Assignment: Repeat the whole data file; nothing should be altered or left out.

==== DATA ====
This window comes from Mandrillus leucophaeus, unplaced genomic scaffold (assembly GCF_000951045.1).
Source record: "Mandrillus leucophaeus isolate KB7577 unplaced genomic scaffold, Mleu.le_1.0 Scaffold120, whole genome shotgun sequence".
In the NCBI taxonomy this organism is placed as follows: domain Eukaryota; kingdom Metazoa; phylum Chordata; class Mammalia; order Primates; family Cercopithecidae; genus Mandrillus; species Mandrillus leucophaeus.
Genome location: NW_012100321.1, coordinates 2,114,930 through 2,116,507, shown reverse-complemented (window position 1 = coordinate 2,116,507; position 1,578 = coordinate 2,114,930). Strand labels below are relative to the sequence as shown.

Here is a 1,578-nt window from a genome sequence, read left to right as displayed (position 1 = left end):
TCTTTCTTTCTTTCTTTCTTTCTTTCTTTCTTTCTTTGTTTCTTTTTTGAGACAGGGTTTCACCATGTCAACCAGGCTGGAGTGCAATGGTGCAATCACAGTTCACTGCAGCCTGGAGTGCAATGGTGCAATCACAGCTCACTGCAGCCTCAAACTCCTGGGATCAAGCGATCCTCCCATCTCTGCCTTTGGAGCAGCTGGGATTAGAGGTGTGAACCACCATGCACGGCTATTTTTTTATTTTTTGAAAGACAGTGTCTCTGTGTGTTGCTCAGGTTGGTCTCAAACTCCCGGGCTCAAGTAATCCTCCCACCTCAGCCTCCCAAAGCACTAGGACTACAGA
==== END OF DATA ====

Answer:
This window comes from Mandrillus leucophaeus, unplaced genomic scaffold (assembly GCF_000951045.1).
Source record: "Mandrillus leucophaeus isolate KB7577 unplaced genomic scaffold, Mleu.le_1.0 Scaffold120, whole genome shotgun sequence".
In the NCBI taxonomy this organism is placed as follows: domain Eukaryota; kingdom Metazoa; phylum Chordata; class Mammalia; order Primates; family Cercopithecidae; genus Mandrillus; species Mandrillus leucophaeus.
Genome location: NW_012100321.1, coordinates 2,114,930 through 2,116,507, shown reverse-complemented (window position 1 = coordinate 2,116,507; position 1,578 = coordinate 2,114,930). Strand labels below are relative to the sequence as shown.

Here is a 1,578-nt window from a genome sequence, read left to right as displayed (position 1 = left end):
TCTTTCTTTCTTTCTTTCTTTCTTTCTTTCTTTCTTTGTTTCTTTTTTGAGACAGGGTTTCACCATGTCAACCAGGCTGGAGTGCAATGGTGCAATCACAGTTCACTGCAGCCTGGAGTGCAATGGTGCAATCACAGCTCACTGCAGCCTCAAACTCCTGGGATCAAGCGATCCTCCCATCTCTGCCTTTGGAGCAGCTGGGATTAGAGGTGTGAACCACCATGCACGGCTATTTTTTTATTTTTTGAAAGACAGTGTCTCTGTGTGTTGCTCAGGTTGGTCTCAAACTCCCGGGCTCAAGTAATCCTCCCACCTCAGCCTCCCAAAGCACTAGGACTACAGA